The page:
We all joke about how much the internet is damaging our mental health, but some folks earnestly believe that logging on each day could be causing dementia. According to Futurism, researchers at NYU’s School of Global Public Health decided to put this theory to the test, and their findings may surprise you. When it comes to older internet users (a group more likely to develop dementia in the first place), it turns out that “that moderate and regular internet use seems to be cognitively helpful to older folks.”
No one knows the impact of the internet on humans, but according to one study, among older users aged 50-65, there was a 1.54 percent risk of developing dementia.
The internet is still relatively new to the public, and the researchers realized that there isn’t much research out there about the cognitive effects (including dementia) that regular internet use could have on an aging population. This is especially true of long-term studies, which is why the team conducted a study involving 20,000 users aged 50-65 that lasted for seventeen years. While previous studies had functionally assumed that regular internet use would have negative cognitive effects such as dementia (be honest, this would explain your weirder relatives’ even weirder Facebook posts), this new study approached the topic with a more open mind.
This open-minded approach ended up paying off: when analyzing the data, the researchers realized that participants who actively engaged with the internet had a “1.54 percent risk of developing dementia.” That’s a very low percentage, especially compared with the risks to those who aren’t regular internet users. The researchers found that “non-users seemed to have a whopping 10.45 percent risk.”
Another approach the researchers took with the data was to study how long it took regular internet users to develop dementia compared to non-users. Once again, regular internet use seemed beneficial, with the team discovering that active older users were half as likely to develop dementia. While this is generally good news, the team also made another discovery that may have you thinking twice about always being online during your golden years.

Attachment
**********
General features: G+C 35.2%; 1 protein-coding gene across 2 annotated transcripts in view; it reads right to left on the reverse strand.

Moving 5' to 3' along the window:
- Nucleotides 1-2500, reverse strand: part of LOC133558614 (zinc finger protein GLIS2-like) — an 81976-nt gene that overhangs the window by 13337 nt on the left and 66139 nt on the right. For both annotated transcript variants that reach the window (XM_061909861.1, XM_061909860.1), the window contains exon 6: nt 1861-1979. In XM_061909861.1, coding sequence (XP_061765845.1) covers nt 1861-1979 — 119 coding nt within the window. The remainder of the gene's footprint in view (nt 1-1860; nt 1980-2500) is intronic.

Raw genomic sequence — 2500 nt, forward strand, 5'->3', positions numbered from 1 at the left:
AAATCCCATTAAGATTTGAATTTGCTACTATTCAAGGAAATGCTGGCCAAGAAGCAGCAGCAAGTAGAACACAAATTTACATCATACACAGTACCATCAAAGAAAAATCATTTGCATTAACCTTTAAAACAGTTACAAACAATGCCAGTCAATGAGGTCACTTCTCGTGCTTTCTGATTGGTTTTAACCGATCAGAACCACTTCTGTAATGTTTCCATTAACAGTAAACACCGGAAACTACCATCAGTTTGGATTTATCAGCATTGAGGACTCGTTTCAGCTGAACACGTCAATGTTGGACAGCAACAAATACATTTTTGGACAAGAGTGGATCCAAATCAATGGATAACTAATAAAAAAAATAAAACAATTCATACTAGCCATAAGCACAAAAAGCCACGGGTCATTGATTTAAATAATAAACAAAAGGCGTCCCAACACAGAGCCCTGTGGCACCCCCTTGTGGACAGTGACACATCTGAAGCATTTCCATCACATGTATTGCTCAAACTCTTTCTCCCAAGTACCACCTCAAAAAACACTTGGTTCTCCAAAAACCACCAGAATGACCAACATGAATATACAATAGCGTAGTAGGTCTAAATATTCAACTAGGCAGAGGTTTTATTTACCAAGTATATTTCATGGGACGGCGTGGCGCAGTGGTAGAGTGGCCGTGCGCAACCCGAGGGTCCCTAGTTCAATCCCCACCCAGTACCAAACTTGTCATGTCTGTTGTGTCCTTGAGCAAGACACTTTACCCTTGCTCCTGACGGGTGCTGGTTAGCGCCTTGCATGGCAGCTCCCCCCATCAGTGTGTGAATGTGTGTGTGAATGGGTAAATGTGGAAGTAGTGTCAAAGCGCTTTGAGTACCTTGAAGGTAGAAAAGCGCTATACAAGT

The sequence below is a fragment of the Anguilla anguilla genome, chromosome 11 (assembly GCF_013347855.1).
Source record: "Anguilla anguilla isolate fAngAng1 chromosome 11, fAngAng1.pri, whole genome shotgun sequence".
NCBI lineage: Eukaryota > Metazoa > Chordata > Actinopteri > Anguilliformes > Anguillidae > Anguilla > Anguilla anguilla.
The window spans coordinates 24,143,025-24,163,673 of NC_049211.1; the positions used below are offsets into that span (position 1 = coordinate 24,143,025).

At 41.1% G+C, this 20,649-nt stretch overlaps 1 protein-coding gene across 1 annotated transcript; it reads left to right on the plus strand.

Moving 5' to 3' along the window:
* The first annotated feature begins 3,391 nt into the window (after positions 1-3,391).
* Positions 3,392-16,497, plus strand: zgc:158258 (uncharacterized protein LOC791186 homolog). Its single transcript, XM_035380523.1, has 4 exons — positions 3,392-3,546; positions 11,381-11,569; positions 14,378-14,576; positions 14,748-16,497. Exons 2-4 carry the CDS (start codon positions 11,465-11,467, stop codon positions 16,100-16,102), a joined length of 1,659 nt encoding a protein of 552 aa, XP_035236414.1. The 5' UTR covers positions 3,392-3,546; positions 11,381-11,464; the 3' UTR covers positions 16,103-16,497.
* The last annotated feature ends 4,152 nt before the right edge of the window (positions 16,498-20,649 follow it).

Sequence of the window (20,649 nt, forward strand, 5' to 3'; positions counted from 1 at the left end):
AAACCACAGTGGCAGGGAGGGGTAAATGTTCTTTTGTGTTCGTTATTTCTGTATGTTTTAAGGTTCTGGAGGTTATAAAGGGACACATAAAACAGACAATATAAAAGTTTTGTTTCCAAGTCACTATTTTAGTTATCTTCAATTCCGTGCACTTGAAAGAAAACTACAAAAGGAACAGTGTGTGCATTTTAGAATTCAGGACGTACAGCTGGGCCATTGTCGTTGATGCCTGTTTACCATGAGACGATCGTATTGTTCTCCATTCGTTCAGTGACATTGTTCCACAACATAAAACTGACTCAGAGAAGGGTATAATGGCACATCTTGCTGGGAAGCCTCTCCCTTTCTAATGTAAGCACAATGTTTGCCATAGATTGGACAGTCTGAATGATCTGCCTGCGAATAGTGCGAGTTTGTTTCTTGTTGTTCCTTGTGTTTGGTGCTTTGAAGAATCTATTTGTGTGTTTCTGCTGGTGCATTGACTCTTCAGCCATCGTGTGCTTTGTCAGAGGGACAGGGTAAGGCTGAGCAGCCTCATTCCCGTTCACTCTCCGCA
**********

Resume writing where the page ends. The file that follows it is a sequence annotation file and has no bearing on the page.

Regular internet use, as contradictory as it may seem, helps prevent dementia, with non-internet users reporting a 10.45 risk of developing the disease.
Specifically, the researchers discovered that those who were heavy users of the internet (which was defined by them spending more than two hours a day online) were actually more likely to develop dementia. For older users who are hoping that internet use can stave off their own odds of developing dementia, it looks like the key (as always) is moderation. Of course, other experts are quick to point out the need for further research as well as the need for the rest of us not to jump to any conclusions.
That’s because there may be a “chicken and the egg” dilemma behind discovering the full relationship between internet use and dementia among older adults. For example, the Alzheimer’s Association’s Claire Sexton points out that regular internet use may be cognitively stimulating, which is why a moderate amount of it each day can help stave off cognitive effects such as dementia in older users. But the answer could be as simple as regular internet use being more attractive to those who were already at a lower risk of developing dementia in the first place.
…the Alzheimer’s Association’s Claire Sexton points out that regular internet use may be cognitively stimulating, which is why a moderate amount of it each day can help stave off cognitive effects such as dementia in older users.
With any luck, further research will clarify things and help put the debate to rest once and for all. In the meantime, it may be useful for younger users to take stock of their own internet use and to reduce it as needed. Sure, those haters on X (formerly Twitter) may be trying to drive you crazy, but if you spend all day online typing angry posts in their general direction, you might end up doing more harm than they ever did by increasing your own risks of dementia as you enter old age.